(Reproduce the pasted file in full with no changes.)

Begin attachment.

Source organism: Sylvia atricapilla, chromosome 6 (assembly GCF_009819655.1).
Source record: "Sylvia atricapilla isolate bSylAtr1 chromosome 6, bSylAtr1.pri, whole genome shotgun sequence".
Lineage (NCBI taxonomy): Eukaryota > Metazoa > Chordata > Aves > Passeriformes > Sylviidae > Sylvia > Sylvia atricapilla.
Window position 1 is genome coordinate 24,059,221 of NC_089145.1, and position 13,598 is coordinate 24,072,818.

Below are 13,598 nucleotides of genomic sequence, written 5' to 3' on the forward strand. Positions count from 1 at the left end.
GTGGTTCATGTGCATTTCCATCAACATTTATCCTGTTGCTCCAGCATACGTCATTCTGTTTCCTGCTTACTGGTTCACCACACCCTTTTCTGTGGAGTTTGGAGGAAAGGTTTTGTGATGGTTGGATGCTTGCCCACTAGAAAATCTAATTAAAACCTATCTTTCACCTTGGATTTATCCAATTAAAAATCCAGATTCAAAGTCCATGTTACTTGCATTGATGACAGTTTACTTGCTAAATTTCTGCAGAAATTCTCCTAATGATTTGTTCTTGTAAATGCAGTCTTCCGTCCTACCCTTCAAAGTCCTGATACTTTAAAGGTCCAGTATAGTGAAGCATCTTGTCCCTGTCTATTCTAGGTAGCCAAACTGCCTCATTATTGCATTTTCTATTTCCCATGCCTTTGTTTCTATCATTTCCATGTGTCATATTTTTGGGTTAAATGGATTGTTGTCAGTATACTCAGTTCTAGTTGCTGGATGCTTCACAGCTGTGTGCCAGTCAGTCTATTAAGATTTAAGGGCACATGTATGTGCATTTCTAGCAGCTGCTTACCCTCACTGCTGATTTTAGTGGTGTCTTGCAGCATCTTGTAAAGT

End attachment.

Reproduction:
Source organism: Sylvia atricapilla, chromosome 6 (assembly GCF_009819655.1).
Source record: "Sylvia atricapilla isolate bSylAtr1 chromosome 6, bSylAtr1.pri, whole genome shotgun sequence".
Lineage (NCBI taxonomy): Eukaryota > Metazoa > Chordata > Aves > Passeriformes > Sylviidae > Sylvia > Sylvia atricapilla.
Window position 1 is genome coordinate 24,059,221 of NC_089145.1, and position 13,598 is coordinate 24,072,818.

Below are 13,598 nucleotides of genomic sequence, written 5' to 3' on the forward strand. Positions count from 1 at the left end.
GTGGTTCATGTGCATTTCCATCAACATTTATCCTGTTGCTCCAGCATACGTCATTCTGTTTCCTGCTTACTGGTTCACCACACCCTTTTCTGTGGAGTTTGGAGGAAAGGTTTTGTGATGGTTGGATGCTTGCCCACTAGAAAATCTAATTAAAACCTATCTTTCACCTTGGATTTATCCAATTAAAAATCCAGATTCAAAGTCCATGTTACTTGCATTGATGACAGTTTACTTGCTAAATTTCTGCAGAAATTCTCCTAATGATTTGTTCTTGTAAATGCAGTCTTCCGTCCTACCCTTCAAAGTCCTGATACTTTAAAGGTCCAGTATAGTGAAGCATCTTGTCCCTGTCTATTCTAGGTAGCCAAACTGCCTCATTATTGCATTTTCTATTTCCCATGCCTTTGTTTCTATCATTTCCATGTGTCATATTTTTGGGTTAAATGGATTGTTGTCAGTATACTCAGTTCTAGTTGCTGGATGCTTCACAGCTGTGTGCCAGTCAGTCTATTAAGATTTAAGGGCACATGTATGTGCATTTCTAGCAGCTGCTTACCCTCACTGCTGATTTTAGTGGTGTCTTGCAGCATCTTGTAAAGT